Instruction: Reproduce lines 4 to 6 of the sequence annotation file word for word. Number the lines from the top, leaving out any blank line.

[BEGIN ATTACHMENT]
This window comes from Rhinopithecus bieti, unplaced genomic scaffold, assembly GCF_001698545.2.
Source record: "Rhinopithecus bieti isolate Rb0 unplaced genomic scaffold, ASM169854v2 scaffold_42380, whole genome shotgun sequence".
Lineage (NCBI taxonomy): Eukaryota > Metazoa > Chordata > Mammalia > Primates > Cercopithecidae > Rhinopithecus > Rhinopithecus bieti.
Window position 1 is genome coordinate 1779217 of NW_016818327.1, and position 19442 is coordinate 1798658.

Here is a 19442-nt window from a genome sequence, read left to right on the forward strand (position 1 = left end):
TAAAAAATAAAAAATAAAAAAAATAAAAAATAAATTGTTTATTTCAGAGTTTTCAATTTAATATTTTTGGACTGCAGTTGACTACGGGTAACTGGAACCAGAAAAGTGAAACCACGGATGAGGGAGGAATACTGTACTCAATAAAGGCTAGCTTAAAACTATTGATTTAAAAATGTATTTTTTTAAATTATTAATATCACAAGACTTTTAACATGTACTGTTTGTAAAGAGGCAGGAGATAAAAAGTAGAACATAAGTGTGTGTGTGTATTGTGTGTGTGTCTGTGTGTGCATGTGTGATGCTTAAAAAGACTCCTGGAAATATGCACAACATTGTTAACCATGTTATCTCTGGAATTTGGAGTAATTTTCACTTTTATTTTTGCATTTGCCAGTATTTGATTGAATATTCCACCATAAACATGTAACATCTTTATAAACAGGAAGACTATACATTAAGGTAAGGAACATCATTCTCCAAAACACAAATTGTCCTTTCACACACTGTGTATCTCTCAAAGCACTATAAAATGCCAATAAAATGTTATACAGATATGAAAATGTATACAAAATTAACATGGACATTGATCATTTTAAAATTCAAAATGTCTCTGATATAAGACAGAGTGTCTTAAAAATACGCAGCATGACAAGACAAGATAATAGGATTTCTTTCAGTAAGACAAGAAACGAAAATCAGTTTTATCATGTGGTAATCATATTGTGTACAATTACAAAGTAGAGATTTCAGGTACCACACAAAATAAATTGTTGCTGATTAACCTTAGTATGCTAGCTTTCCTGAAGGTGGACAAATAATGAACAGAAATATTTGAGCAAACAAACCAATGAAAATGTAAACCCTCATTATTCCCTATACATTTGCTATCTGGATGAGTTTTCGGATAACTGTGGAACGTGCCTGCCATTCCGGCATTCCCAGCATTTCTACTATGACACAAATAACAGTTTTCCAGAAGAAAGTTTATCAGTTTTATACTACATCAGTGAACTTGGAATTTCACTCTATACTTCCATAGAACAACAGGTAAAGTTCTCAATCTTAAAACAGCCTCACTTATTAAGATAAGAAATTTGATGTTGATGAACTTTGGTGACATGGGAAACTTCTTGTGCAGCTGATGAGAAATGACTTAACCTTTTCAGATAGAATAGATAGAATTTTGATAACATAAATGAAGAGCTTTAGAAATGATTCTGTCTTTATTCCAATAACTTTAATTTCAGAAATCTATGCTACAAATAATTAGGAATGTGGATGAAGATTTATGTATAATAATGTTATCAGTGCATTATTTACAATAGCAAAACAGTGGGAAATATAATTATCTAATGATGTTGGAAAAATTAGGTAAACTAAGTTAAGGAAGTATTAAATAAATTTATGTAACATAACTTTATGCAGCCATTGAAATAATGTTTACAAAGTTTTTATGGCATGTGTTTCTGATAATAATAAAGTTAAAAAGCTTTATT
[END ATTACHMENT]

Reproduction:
Window position 1 is genome coordinate 1779217 of NW_016818327.1, and position 19442 is coordinate 1798658.

Here is a 19442-nt window from a genome sequence, read left to right on the forward strand (position 1 = left end):
TAAAAAATAAAAAATAAAAAAAATAAAAAATAAATTGTTTATTTCAGAGTTTTCAATTTAATATTTTTGGACTGCAGTTGACTACGGGTAACTGGAACCAGAAAAGTGAAACCACGGATGAGGGAGGAATACTGTACTCAATAAAGGCTAGCTTAAAACTATTGATTTAAAAATGTATTTTTTTAAATTATTAATATCACAAGACTTTTAACATGTACTGTTTGTAAAGAGGCAGGAGATAAAAAGTAGAACATAAGTGTGTGTGTGTATTGTGTGTGTGTCTGTGTGTGCATGTGTGATGCTTAAAAAGACTCCTGGAAATATGCACAACATTGTTAACCATGTTATCTCTGGAATTTGGAGTAATTTTCACTTTTATTTTTGCATTTGCCAGTATTTGATTGAATATTCCACCATAAACATGTAACATCTTTATAAACAGGAAGACTATACATTAAGGTAAGGAACATCATTCTCCAAAACACAAATTGTCCTTTCACACACTGTGTATCTCTCAAAGCACTATAAAATGCCAATAAAATGTTATACAGATATGAAAATGTATACAAAATTAACATGGACATTGATCATTTTAAAATTCAAAATGTCTCTGATATAAGACAGAGTGTCTTAAAAATACGCAGCATGACAAGACAAGATAATAGGATTTCTTTCAGTAAGACAAGAAACGAAAATCAGTTTTATCATGTGGTAATCATATTGTGTACAATTACAAAGTAGAGATTTCAGGTACCACACAAAATAAATTGTTGCTGATTAACCTTAGTATGCTAGCTTTCCTGAAGGTGGACAAATAATGAACAGAAATATTTGAGCAAACAAACCAATGAAAATGTAAACCCTCATTATTCCCTATACATTTGCTATCTGGATGAGTTTTCGGATAACTGTGGAACGTGCCTGCCATTCCGGCATTCCCAGCATTTCTACTATGACACAAATAACAGTTTTCCAGAAGAAAGTTTATCAGTTTTATACTACATCAGTGAACTTGGAATTTCACTCTATACTTCCATAGAACAACAGGTAAAGTTCTCAATCTTAAAACAGCCTCACTTATTAAGATAAGAAATTTGATGTTGATGAACTTTGGTGACATGGGAAACTTCTTGTGCAGCTGATGAGAAATGACTTAACCTTTTCAGATAGAATAGATAGAATTTTGATAACATAAATGAAGAGCTTTAGAAATGATTCTGTCTTTATTCCAATAACTTTAATTTCAGAAATCTATGCTACAAATAATTAGGAATGTGGATGAAGATTTATGTATAATAATGTTATCAGTGCATTATTTACAATAGCAAAACAGTGGGAAATATAATTATCTAATGATGTTGGAAAAATTAGGTAAACTAAGTTAAGGAAGTATTAAATAAATTTATGTAACATAACTTTATGCAGCCATTGAAATAATGTTTACAAAGTTTTTATGGCATGTGTTTCTGATAATAATAAAGTTAAAAAGCTTTATT